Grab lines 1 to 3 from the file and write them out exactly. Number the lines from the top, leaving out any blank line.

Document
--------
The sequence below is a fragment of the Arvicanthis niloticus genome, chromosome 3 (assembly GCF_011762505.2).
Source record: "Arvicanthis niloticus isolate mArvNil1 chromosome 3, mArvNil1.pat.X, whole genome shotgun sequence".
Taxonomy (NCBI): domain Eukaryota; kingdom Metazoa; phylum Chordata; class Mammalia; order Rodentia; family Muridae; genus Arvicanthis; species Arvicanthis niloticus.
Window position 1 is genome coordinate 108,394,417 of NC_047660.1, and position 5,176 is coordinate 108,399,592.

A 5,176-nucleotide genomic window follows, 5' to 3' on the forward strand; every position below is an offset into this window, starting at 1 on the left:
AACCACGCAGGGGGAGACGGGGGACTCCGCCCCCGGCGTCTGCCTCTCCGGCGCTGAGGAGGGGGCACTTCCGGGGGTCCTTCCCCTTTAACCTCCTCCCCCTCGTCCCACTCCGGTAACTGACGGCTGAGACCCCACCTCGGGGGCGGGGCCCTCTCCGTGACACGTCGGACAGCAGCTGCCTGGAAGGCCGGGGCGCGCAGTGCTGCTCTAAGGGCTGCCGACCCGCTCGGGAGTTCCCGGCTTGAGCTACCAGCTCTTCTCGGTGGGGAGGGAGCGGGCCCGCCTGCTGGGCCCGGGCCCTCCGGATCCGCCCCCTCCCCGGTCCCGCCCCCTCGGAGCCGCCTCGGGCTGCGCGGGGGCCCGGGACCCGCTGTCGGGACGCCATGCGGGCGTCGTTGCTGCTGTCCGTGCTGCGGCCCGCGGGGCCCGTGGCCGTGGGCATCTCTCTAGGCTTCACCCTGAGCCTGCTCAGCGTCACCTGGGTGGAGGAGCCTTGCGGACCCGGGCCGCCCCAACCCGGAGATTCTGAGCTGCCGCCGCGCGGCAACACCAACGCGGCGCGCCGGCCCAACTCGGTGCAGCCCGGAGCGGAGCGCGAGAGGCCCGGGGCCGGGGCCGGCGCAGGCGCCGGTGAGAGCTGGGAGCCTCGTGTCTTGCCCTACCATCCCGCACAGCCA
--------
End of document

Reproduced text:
The sequence below is a fragment of the Arvicanthis niloticus genome, chromosome 3 (assembly GCF_011762505.2).
Source record: "Arvicanthis niloticus isolate mArvNil1 chromosome 3, mArvNil1.pat.X, whole genome shotgun sequence".
Taxonomy (NCBI): domain Eukaryota; kingdom Metazoa; phylum Chordata; class Mammalia; order Rodentia; family Muridae; genus Arvicanthis; species Arvicanthis niloticus.